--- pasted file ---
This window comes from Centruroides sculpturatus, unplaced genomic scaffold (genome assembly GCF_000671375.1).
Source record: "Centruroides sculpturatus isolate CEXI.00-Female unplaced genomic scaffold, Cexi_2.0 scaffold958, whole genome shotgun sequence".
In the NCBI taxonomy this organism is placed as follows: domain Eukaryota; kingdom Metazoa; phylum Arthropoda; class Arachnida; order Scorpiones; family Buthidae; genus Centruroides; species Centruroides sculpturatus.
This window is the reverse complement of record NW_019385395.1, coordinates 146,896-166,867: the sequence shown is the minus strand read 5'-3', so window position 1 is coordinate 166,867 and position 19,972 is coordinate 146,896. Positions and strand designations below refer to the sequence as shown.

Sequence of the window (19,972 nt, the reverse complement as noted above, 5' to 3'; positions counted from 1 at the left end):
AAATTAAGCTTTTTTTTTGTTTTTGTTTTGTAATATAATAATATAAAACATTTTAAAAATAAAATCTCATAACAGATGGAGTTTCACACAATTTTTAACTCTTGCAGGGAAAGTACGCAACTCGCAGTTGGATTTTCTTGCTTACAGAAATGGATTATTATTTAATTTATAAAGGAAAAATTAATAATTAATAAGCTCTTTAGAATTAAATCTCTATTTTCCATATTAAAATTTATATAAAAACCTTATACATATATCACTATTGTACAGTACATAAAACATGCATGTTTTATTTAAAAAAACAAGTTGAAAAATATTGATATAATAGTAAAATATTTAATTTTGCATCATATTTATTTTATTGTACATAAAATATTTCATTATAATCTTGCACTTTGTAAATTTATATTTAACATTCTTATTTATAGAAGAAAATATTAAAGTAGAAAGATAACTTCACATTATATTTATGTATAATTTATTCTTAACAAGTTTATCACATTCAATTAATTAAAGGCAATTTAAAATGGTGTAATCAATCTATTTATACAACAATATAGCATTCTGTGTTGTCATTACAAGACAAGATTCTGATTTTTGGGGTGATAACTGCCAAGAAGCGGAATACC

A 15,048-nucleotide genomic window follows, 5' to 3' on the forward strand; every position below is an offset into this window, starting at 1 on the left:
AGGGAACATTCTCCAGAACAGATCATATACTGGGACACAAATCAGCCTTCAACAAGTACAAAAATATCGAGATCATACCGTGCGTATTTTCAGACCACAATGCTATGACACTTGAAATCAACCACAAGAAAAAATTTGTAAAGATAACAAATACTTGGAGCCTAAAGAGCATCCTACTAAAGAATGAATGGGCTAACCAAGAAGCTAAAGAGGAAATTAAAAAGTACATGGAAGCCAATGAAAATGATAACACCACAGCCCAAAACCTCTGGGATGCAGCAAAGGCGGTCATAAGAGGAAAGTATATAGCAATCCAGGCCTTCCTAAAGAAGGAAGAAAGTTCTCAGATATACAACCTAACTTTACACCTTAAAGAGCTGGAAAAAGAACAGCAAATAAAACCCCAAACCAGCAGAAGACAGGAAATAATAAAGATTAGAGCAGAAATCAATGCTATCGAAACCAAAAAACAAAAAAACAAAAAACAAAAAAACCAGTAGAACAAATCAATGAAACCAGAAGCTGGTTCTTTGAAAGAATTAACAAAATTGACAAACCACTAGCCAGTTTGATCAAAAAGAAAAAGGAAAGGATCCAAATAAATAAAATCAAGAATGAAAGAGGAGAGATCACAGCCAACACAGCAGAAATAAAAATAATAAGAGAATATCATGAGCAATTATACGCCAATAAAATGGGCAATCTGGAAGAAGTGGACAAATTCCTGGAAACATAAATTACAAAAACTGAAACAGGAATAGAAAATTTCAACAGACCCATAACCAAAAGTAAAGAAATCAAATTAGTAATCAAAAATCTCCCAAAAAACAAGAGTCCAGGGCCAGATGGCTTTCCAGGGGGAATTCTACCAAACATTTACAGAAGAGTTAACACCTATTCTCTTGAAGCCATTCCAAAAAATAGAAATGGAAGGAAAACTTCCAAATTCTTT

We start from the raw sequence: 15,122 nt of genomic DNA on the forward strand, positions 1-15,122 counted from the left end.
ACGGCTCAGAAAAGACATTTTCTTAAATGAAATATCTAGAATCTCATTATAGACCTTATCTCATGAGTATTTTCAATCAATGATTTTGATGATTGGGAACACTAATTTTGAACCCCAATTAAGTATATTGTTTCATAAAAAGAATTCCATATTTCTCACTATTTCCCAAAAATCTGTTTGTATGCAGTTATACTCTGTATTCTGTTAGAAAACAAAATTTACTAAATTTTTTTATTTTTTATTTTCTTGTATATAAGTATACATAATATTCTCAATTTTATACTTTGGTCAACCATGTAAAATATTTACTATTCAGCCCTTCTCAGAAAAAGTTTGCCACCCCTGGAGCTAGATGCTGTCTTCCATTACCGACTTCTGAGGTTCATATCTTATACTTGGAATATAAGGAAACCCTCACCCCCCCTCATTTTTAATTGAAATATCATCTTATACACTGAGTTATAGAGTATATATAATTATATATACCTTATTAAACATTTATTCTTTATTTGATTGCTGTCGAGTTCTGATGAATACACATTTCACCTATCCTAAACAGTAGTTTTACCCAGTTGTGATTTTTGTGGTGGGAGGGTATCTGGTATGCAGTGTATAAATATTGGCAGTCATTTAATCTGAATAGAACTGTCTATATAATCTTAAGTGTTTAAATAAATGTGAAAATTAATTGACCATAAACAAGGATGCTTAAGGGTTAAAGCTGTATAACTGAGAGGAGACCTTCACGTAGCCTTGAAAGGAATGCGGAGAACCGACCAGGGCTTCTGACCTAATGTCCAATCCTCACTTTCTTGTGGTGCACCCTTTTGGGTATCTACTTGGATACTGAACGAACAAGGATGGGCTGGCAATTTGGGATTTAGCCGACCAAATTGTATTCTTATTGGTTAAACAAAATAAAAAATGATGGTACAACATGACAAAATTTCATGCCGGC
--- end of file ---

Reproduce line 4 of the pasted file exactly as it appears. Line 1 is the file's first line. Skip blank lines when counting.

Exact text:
This window is the reverse complement of record NW_019385395.1, coordinates 146,896-166,867: the sequence shown is the minus strand read 5'-3', so window position 1 is coordinate 166,867 and position 19,972 is coordinate 146,896. Positions and strand designations below refer to the sequence as shown.